Both printed with permission:
In response to your front page article on the regeneration of Port Royal, I have to agree with the EDDC that a competition is premature.
The Vision Group for Sidmouth invested significant effort in public consultation in 2005-6 and came up with a wish-list of what the public would and would not like to see in a new development.
At that time they wanted to keep the sailing club, fish shop and lifeboat house (unless an alternative site could be found).
There was enthusiasm for a large performing space, but not at the expense of the Manor Pavilion; for an interpretation centre/schools' classroom facility, a re-located museum and exhibition space, an art gallery and a café/restaurant.
There was also support for a two-level parking facility.
There was a strong opinion that there should not be any more flats.
There was also a strong feeling that the frontage should conform to the Regency terrace design of the rest of the Esplanade, that it should not be higher than the existing buildings and, in particular, that it should not dominate over Pennington Point.
However, the Vision Group could not proceed any further than this wish-list without proper consideration of how such a scheme might be funded and the constraints that this would place on it, which we had neither the expertise nor the mandate to do.
We also recognised that Port Royal could not be considered in isolation from Sidmouth's town centre traffic/parking issue nor from the sea defences issue - there is no point in a development that no-one can get to or that will be washed away in a few years.
Your article suggests that Mr Mole intends to go straight from the public wish-list to a design competition, which is exactly what the Vision Group realised it could not do.
Of course, an updated public consultation could be a valuable input to a proper scoping exercise, but in itself is not a sufficient basis for a design.
The seemingly heavy-handed ‘regeneration’ of nearby coastal towns does not bode well for Sidmouth. The sell-off in Seaton has left it dominated by Tesco, and it appears to me a loose agreement to build affordable homes has been broken since the supermarket giant fell on hard times.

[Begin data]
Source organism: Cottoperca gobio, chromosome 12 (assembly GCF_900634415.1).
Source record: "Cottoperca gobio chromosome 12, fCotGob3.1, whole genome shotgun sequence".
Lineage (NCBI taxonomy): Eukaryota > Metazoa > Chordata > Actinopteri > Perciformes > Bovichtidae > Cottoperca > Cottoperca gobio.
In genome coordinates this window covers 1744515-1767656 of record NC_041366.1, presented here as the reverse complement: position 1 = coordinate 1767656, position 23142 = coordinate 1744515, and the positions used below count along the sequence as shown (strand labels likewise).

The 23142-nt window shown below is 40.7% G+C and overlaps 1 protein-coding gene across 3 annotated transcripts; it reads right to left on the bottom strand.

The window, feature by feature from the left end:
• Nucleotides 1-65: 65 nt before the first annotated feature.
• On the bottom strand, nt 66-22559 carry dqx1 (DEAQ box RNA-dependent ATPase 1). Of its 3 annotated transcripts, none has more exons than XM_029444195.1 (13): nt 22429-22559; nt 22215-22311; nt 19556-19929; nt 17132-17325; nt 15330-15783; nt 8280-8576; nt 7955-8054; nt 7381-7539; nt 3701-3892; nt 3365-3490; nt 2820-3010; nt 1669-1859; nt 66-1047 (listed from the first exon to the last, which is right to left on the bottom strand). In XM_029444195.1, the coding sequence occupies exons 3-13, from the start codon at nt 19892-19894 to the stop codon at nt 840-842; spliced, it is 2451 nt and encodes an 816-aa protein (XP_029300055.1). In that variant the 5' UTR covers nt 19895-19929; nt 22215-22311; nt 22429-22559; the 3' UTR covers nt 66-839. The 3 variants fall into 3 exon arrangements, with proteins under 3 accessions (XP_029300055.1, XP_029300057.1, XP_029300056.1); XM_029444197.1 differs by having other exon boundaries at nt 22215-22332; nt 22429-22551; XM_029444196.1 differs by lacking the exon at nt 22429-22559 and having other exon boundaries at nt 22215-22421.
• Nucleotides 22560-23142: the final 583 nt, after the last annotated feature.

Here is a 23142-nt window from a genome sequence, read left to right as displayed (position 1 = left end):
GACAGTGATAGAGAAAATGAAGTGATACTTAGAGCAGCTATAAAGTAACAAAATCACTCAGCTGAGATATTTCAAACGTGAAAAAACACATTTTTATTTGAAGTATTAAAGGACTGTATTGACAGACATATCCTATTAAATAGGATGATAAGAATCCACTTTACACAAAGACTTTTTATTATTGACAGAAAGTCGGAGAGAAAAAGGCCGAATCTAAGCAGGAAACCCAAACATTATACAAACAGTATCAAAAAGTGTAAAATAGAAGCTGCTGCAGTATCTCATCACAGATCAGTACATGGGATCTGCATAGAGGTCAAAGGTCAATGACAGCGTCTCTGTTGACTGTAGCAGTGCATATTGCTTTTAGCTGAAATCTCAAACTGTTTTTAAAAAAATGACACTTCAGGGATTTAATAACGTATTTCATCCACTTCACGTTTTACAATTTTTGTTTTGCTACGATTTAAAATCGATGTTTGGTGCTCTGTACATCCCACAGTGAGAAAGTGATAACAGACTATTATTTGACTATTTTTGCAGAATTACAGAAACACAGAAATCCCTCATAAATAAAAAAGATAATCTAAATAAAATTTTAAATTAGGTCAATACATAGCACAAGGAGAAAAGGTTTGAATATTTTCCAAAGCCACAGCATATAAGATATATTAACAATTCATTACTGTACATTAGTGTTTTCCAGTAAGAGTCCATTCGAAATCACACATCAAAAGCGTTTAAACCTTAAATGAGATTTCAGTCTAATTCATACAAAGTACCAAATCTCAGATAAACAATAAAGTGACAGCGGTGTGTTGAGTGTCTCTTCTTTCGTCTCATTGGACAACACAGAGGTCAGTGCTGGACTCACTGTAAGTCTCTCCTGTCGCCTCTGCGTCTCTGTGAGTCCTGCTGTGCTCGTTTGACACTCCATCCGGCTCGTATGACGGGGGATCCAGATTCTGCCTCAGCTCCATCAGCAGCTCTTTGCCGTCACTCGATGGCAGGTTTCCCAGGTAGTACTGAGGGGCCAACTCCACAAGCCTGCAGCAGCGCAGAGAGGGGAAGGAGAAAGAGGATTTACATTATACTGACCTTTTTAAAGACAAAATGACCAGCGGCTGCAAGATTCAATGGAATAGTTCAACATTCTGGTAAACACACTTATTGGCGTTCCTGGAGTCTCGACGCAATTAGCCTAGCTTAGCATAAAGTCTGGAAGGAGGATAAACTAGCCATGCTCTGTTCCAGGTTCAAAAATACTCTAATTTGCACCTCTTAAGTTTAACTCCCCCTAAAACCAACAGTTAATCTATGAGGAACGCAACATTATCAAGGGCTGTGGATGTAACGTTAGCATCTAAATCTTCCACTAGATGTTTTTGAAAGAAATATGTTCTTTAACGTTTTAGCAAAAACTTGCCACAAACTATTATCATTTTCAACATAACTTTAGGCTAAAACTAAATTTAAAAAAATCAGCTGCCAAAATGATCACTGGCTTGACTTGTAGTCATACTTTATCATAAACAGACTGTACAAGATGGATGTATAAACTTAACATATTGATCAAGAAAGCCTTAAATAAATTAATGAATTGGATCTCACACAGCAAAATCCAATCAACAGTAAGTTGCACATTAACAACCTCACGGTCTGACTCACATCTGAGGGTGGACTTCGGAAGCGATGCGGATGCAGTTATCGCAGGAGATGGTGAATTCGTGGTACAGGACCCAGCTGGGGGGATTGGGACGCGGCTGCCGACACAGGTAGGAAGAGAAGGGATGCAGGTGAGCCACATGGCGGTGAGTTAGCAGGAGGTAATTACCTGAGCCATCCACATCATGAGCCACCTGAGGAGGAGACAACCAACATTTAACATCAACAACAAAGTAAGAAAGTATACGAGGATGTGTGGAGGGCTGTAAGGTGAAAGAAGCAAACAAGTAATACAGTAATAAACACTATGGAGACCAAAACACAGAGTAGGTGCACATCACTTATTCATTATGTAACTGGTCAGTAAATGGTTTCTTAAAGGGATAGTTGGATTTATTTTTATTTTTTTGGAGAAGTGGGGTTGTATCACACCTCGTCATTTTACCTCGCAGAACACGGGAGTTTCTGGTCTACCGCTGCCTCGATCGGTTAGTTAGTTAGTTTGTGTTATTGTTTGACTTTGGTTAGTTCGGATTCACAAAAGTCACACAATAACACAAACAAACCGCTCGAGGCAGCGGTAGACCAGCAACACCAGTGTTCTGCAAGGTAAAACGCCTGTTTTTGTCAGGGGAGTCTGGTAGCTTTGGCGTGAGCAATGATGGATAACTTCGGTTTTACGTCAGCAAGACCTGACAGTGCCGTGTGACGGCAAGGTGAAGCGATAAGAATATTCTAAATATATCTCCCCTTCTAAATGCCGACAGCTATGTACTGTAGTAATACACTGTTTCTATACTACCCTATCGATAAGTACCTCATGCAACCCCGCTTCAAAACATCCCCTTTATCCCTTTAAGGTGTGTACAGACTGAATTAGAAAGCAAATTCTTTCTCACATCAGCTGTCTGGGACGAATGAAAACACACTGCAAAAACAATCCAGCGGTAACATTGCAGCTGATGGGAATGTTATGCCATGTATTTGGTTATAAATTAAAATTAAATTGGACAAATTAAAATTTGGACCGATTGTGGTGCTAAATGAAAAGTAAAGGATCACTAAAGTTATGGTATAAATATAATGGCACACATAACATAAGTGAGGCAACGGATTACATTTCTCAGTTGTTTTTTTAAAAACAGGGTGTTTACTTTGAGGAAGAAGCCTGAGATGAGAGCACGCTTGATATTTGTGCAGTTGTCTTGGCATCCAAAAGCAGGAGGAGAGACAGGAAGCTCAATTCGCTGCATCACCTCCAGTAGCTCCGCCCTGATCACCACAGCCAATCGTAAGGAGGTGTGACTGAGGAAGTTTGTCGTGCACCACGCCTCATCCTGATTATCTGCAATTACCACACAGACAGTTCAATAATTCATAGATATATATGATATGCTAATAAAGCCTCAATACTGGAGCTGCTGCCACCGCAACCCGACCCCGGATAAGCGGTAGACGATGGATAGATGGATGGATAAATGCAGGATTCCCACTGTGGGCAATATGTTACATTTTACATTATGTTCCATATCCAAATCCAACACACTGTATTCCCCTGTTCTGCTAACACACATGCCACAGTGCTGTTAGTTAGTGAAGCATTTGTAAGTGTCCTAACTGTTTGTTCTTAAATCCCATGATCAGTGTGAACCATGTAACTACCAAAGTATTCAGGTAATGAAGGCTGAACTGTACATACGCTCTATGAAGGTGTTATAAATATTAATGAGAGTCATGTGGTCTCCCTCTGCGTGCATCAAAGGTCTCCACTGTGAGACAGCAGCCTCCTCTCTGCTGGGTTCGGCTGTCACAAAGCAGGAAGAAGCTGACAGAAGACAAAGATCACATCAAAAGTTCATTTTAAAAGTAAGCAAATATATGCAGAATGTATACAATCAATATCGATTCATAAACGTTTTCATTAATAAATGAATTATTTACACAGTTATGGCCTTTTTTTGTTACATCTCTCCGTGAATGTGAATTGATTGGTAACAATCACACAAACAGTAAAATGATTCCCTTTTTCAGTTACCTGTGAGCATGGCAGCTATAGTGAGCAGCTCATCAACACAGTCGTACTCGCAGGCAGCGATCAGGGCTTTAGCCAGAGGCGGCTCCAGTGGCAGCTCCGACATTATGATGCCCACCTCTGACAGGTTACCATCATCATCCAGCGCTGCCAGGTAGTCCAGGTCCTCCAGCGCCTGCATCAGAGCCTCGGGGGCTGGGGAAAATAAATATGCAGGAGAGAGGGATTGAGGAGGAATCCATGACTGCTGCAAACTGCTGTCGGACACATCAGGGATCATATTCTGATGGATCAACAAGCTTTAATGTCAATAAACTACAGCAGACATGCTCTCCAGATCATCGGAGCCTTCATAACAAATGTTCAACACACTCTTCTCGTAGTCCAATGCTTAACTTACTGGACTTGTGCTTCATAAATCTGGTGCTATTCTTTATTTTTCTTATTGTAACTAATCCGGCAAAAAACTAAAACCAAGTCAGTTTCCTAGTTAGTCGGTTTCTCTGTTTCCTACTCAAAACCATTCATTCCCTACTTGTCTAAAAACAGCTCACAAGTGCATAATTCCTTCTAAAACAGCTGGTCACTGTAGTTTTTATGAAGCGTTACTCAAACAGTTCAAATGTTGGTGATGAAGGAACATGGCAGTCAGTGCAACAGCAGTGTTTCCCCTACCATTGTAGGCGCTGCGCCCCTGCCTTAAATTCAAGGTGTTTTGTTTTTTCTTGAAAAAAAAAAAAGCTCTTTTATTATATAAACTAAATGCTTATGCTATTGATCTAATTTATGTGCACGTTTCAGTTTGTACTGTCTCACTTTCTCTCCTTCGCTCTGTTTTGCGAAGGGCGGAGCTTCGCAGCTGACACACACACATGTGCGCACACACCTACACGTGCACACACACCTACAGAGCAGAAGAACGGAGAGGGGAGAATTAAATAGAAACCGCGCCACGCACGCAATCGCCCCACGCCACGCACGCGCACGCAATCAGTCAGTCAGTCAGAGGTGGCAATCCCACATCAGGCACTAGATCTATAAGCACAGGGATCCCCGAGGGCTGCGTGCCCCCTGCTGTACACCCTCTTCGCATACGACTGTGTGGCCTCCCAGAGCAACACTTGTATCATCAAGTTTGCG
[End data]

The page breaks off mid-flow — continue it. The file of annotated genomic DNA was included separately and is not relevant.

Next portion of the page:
I believe things are not looking good, either, in Exmouth. The plans presented to the public there, for a seafront leisure complex, bear little resemblance to the residential development now proposed. Long-established small businesses have apparently been swept aside.
This week, EDDC’s regeneration team have turned their attention to Sidmouth, with an agreement to do a £10,000 ‘scoping report’ for the eastern end of the town, with the Town Council contributing £2,000. This arrangement suggests who is likely to have the most say.
Fortunately, much of the ‘scoping’ has already been done, voluntarily, by local organisations. In 2006, the Vision Group for Sidmouth presented EDDC with a detailed study on behalf of the town’s “residents, visitors and businesses”. More recently, the Save the Drill Hall campaign produced
architect’s plans of how that building could be transformed.
And right now, in a new and timely initiative, an international architecture competition has been launched, based on what local people want, — and don’t want. The
simple questions in phase 1-public consultation , can be completed at this link:
Best of all, the new Sidmouth Town Council are beginning work on a Neighbourhood Plan to establish what the town needs. If EDDC looks and listens, it could get the ‘regeneration’ right for THIS coastal town.
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